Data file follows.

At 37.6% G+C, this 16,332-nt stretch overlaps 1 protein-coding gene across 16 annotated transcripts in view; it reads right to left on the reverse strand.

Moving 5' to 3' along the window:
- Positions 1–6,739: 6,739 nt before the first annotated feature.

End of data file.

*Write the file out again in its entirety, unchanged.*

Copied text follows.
At 37.6% G+C, this 16,332-nt stretch overlaps 1 protein-coding gene across 16 annotated transcripts in view; it reads right to left on the reverse strand.

Moving 5' to 3' along the window:
- Positions 1–6,739: 6,739 nt before the first annotated feature.